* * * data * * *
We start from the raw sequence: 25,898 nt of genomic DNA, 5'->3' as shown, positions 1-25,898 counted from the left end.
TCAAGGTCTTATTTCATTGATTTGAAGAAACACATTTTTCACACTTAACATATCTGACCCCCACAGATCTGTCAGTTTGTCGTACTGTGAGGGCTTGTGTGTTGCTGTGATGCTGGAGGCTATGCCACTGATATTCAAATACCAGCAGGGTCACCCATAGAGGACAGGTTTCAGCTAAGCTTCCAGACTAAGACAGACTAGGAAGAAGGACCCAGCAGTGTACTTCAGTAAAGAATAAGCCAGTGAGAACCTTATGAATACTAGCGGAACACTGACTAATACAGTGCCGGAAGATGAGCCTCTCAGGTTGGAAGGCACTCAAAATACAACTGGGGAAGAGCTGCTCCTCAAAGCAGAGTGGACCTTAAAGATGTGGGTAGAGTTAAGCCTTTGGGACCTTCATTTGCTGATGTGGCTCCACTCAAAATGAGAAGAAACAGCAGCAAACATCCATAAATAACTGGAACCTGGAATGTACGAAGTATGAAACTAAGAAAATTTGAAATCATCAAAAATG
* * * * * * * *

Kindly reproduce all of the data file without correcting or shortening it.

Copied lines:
We start from the raw sequence: 25,898 nt of genomic DNA, 5'->3' as shown, positions 1-25,898 counted from the left end.
TCAAGGTCTTATTTCATTGATTTGAAGAAACACATTTTTCACACTTAACATATCTGACCCCCACAGATCTGTCAGTTTGTCGTACTGTGAGGGCTTGTGTGTTGCTGTGATGCTGGAGGCTATGCCACTGATATTCAAATACCAGCAGGGTCACCCATAGAGGACAGGTTTCAGCTAAGCTTCCAGACTAAGACAGACTAGGAAGAAGGACCCAGCAGTGTACTTCAGTAAAGAATAAGCCAGTGAGAACCTTATGAATACTAGCGGAACACTGACTAATACAGTGCCGGAAGATGAGCCTCTCAGGTTGGAAGGCACTCAAAATACAACTGGGGAAGAGCTGCTCCTCAAAGCAGAGTGGACCTTAAAGATGTGGGTAGAGTTAAGCCTTTGGGACCTTCATTTGCTGATGTGGCTCCACTCAAAATGAGAAGAAACAGCAGCAAACATCCATAAATAACTGGAACCTGGAATGTACGAAGTATGAAACTAAGAAAATTTGAAATCATCAAAAATG